2. October 9, 2006

4 Kt. North Korea Less than 1 Kt performance

Partial success confirmed

3. May 25, 2009

4-5 Kt. North Korea suggested 4 Kt , performance

success confirmed ?

4. Feb . 12, 2013

5-6 Kt.

Success?

5. Jan. 6, 2016

6-7 Kt.

Success Confirmed Thermonuclear test?

6. Sept 9, 2016

10-12 Kt.

Success Confirmed

*Warhead design mass reduced from 1,158 kilograms No-dong-A, A1 payload capacity to No-dong-B/HS-10 to a known 650-600 kilograms design mass.

Derivative Nuclear Weapon Warhead Design of the DPRK:

DPRK nuclear warhead designs based on DPRK supplied imagery details from the known warhead design and sizes.

We have to be aware and take into account the DPRK deception and physiological warfare operations image projection at the T’aeso’ng (Tae-sung) Machine Factory.

The 650 kilogram warhead mass is documented from Soviet design specifications requirement for the SS-N-6 published in Russian Federation books. It is not a small nuclear weapon being in the 600-650 kilogram range. If it is a two stage nuclear weapon design then it could potentially produce 15 kilotons according to the DPRK nuclear scientists. The No-dong-A1 utilizes the similar No-dong-B/KN-07, and KN-11 SLBM and now the Block-II KN-08 / KN-14 warhead design all reflect the 650 kilogram warhead design specification utilized in the SS-N-6. They have tested the No-dong-B and KN-11 but not to full potential range.

The warhead design displayed in illustration as well as the hardware displayed suggest that the nuclear device is the design now utilized by the three common warhead designs from the SS-N-6 Soviet heritage but improved by the DPRK Soviet era trained nuclear scientists. They even described the general difference in the Soviet design verses their improved design admitting this reality in an indirect manner. The RV that is in favor is the design flown to date on the SS-N-6/KN-11 and No-dong-B.

The nuclear devices depicted from the DPRK schematic illustration displayed indicate a spherical Fission weapon: implosion design technique. Some evidence of potential multi-stages thermonuclear systems may be present in the hardware design but this has yet to be determined from the existing illustrations. There is no certainty of a multi-stages IE: second or third-stage devices.

The image in the poster display deserver’s special attention, and the North Koreans have given it particular focus by virtue of the way that Kim Jong-un and his entourage are carefully posed to give emphasis to the poster. No great imagination is required to notice the cylinder above the sphere that are the hallmark of a two stage implosion device, commonly known as a hydrogen bomb. Whether in fact the DPRK has such bombs on hand is a different matter, as it is obviously far easier to draw a cartoon of an H-bomb than to actually build one. But this photograph is clearly intended to encourage the belief that in fact the DPRK does have two stage devices.

This image of the modern Russian nuclear warhead design above displays the as openly characterized non-spherical atomic bomb above the spherical Hydrogen bomb standard design used as publically understood.

Only the indication of arming, fusing systems, gas bleed off ports, the detonation starter apparatus, separation spring loaded explosive bolts, and the implosion device are indicated though this may be in the process of being changed with additions. The thermonuclear systems and other instrumentation is not fully displayed in spite of its Soviet era known heritage. The design maybe does not show the other required components for a thermonuclear device design though there is enough room for their installation in both warhead design that have their design heritage based in Soviet era nuclear warhead designs. At best this is an incomplete view of the DPRK nuclear weapons technology. The short cylinder domed package above the spherical fission device is probably associated with the triggering start of the nuclear explosion but whether it is thermonuclear related is uncertain.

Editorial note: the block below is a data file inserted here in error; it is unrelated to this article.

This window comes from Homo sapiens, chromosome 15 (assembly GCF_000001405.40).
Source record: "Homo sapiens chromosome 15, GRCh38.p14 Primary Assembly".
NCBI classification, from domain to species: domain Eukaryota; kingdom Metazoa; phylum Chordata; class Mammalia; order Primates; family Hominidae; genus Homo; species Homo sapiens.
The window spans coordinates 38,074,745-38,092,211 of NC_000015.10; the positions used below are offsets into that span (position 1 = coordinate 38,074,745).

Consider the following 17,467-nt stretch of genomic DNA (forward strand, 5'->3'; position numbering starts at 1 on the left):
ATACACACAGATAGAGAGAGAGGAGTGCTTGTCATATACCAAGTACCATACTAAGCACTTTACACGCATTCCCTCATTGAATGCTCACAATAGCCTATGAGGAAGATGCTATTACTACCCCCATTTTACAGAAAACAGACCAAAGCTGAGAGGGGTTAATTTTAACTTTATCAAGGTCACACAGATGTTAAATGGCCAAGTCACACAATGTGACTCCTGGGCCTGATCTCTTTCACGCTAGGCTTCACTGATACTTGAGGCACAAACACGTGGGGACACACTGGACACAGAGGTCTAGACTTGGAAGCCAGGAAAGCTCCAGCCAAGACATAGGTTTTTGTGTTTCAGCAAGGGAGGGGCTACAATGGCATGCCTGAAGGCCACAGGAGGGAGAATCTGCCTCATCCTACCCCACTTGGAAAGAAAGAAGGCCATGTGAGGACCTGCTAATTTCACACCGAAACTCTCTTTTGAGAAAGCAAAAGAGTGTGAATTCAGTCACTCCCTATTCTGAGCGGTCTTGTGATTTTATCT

It appears the inside of the RV is painted a yellow like aerospace color but that material may be associated with the thermonuclear package systems. Some insulation on the inside skin may be present. There may be some reflectors mirror like surfaces on the inside of the RV. There is a lot of wasted space inside the RV. The nuclear devices appear to be aluminum silver color. Other instrumentation appears to not be present in the design details displayed

The background right side image over Kim Jung Un’s left shoulder displays the DPRK nuclear warhead design for a fission implosion weapon which could be the trigger for a thermonuclear device design. It design details is entirely consistent to the known design for nuclear weapons as displayed in the book US Nuclear Weapons by Chuck Hansen. The design may not show the other required components for a thermonuclear device.

The HS-10 nuclear warhead

This is the standardized all systems up DPRK nuclear warhead design that has been reduced from 1,158 Kilograms down to 650-600 kilograms. Their present DPRK efforts are aimed at increasing the energy output of the weapons system not decreasing its launch mass.

I am not as sure that the cylinder dome above the sphere is for a thermonuclear related device. It is not a sphere but is a short cylinder with a base dome. Equally the yellow colored liner area that encompasses the entire nuclear devices is perhaps some of what is required for the second and or third stage of the nuclear weapons system. The question is whether they are in fact the Lithium Deuteride or U-238 mantle optional materials but the U-235 or Pu-239 spark plug is not apparent. It is also realized the starter may be the boxes below the sphere on one side. Certainly the nuclear devices systems could be reversed in the arrangement from the expected design and still work but more mass forward is required to stabilize the spinning RV during re-entry. There are a lot of unknown’s here that must remain that way.